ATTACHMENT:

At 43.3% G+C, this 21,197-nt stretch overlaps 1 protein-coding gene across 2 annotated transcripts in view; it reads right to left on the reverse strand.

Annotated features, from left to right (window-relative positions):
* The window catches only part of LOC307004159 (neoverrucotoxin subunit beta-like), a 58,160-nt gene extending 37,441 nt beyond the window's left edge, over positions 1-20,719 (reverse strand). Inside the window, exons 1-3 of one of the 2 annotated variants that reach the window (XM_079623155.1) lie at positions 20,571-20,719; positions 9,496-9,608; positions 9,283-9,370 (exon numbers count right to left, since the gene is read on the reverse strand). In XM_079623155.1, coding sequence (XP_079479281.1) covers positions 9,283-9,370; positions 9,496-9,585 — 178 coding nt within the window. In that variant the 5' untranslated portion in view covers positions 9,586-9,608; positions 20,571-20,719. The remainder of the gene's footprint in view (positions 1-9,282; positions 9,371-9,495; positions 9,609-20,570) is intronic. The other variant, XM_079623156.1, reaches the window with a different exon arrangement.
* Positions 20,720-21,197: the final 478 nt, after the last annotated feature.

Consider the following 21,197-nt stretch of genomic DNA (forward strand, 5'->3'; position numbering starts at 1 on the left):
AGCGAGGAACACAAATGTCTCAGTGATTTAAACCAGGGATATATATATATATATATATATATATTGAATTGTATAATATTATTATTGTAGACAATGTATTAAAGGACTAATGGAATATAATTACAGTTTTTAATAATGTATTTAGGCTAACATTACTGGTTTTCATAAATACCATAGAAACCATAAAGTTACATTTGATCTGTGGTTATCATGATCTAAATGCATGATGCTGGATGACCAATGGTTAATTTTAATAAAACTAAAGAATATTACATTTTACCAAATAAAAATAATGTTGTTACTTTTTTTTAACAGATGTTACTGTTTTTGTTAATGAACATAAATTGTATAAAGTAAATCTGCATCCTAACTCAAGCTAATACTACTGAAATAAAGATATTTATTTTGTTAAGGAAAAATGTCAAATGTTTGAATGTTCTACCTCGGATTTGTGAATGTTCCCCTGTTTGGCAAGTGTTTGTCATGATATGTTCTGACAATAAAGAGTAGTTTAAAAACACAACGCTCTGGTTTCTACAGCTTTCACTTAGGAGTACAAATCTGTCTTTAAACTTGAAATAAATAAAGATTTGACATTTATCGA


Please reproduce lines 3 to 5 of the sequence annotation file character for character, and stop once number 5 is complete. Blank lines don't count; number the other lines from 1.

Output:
* The window catches only part of LOC307004159 (neoverrucotoxin subunit beta-like), a 58,160-nt gene extending 37,441 nt beyond the window's left edge, over positions 1-20,719 (reverse strand). Inside the window, exons 1-3 of one of the 2 annotated variants that reach the window (XM_079623155.1) lie at positions 20,571-20,719; positions 9,496-9,608; positions 9,283-9,370 (exon numbers count right to left, since the gene is read on the reverse strand). In XM_079623155.1, coding sequence (XP_079479281.1) covers positions 9,283-9,370; positions 9,496-9,585 — 178 coding nt within the window. In that variant the 5' untranslated portion in view covers positions 9,586-9,608; positions 20,571-20,719. The remainder of the gene's footprint in view (positions 1-9,282; positions 9,371-9,495; positions 9,609-20,570) is intronic. The other variant, XM_079623156.1, reaches the window with a different exon arrangement.
* Positions 20,720-21,197: the final 478 nt, after the last annotated feature.

Consider the following 21,197-nt stretch of genomic DNA (forward strand, 5'->3'; position numbering starts at 1 on the left):